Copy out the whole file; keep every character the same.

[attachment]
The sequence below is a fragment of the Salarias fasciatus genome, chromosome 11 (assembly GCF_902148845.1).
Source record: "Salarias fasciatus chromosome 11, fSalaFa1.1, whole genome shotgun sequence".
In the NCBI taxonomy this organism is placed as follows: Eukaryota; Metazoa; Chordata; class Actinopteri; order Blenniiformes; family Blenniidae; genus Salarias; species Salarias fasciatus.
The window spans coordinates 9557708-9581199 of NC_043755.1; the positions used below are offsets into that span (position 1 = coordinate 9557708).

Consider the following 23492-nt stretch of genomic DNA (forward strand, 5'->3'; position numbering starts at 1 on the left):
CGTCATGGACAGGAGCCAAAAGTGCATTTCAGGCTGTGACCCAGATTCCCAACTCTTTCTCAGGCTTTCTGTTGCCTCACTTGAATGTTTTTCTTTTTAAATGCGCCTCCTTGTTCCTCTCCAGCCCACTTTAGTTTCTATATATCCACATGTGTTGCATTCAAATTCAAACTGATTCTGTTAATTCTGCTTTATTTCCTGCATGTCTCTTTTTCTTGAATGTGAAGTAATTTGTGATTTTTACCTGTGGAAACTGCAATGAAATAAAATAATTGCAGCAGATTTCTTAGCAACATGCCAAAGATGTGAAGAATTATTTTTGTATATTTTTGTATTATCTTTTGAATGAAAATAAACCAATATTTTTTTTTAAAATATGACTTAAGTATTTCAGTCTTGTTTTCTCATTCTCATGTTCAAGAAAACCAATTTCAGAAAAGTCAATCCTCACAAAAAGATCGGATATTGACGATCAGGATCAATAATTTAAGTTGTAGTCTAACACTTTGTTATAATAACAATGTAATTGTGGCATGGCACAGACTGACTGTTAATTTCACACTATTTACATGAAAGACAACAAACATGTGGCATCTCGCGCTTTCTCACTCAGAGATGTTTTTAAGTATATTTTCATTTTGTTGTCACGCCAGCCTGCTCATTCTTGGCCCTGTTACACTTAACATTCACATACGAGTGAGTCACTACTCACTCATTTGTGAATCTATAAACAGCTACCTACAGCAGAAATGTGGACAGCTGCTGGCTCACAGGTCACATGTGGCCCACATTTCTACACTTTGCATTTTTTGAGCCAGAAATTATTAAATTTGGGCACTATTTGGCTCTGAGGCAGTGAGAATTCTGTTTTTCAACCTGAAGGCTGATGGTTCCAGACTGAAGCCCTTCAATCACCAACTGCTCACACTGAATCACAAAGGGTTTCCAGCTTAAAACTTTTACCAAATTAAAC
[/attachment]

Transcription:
The sequence below is a fragment of the Salarias fasciatus genome, chromosome 11 (assembly GCF_902148845.1).
Source record: "Salarias fasciatus chromosome 11, fSalaFa1.1, whole genome shotgun sequence".
In the NCBI taxonomy this organism is placed as follows: Eukaryota; Metazoa; Chordata; class Actinopteri; order Blenniiformes; family Blenniidae; genus Salarias; species Salarias fasciatus.
The window spans coordinates 9557708-9581199 of NC_043755.1; the positions used below are offsets into that span (position 1 = coordinate 9557708).

Consider the following 23492-nt stretch of genomic DNA (forward strand, 5'->3'; position numbering starts at 1 on the left):
CGTCATGGACAGGAGCCAAAAGTGCATTTCAGGCTGTGACCCAGATTCCCAACTCTTTCTCAGGCTTTCTGTTGCCTCACTTGAATGTTTTTCTTTTTAAATGCGCCTCCTTGTTCCTCTCCAGCCCACTTTAGTTTCTATATATCCACATGTGTTGCATTCAAATTCAAACTGATTCTGTTAATTCTGCTTTATTTCCTGCATGTCTCTTTTTCTTGAATGTGAAGTAATTTGTGATTTTTACCTGTGGAAACTGCAATGAAATAAAATAATTGCAGCAGATTTCTTAGCAACATGCCAAAGATGTGAAGAATTATTTTTGTATATTTTTGTATTATCTTTTGAATGAAAATAAACCAATATTTTTTTTTAAAATATGACTTAAGTATTTCAGTCTTGTTTTCTCATTCTCATGTTCAAGAAAACCAATTTCAGAAAAGTCAATCCTCACAAAAAGATCGGATATTGACGATCAGGATCAATAATTTAAGTTGTAGTCTAACACTTTGTTATAATAACAATGTAATTGTGGCATGGCACAGACTGACTGTTAATTTCACACTATTTACATGAAAGACAACAAACATGTGGCATCTCGCGCTTTCTCACTCAGAGATGTTTTTAAGTATATTTTCATTTTGTTGTCACGCCAGCCTGCTCATTCTTGGCCCTGTTACACTTAACATTCACATACGAGTGAGTCACTACTCACTCATTTGTGAATCTATAAACAGCTACCTACAGCAGAAATGTGGACAGCTGCTGGCTCACAGGTCACATGTGGCCCACATTTCTACACTTTGCATTTTTTGAGCCAGAAATTATTAAATTTGGGCACTATTTGGCTCTGAGGCAGTGAGAATTCTGTTTTTCAACCTGAAGGCTGATGGTTCCAGACTGAAGCCCTTCAATCACCAACTGCTCACACTGAATCACAAAGGGTTTCCAGCTTAAAACTTTTACCAAATTAAAC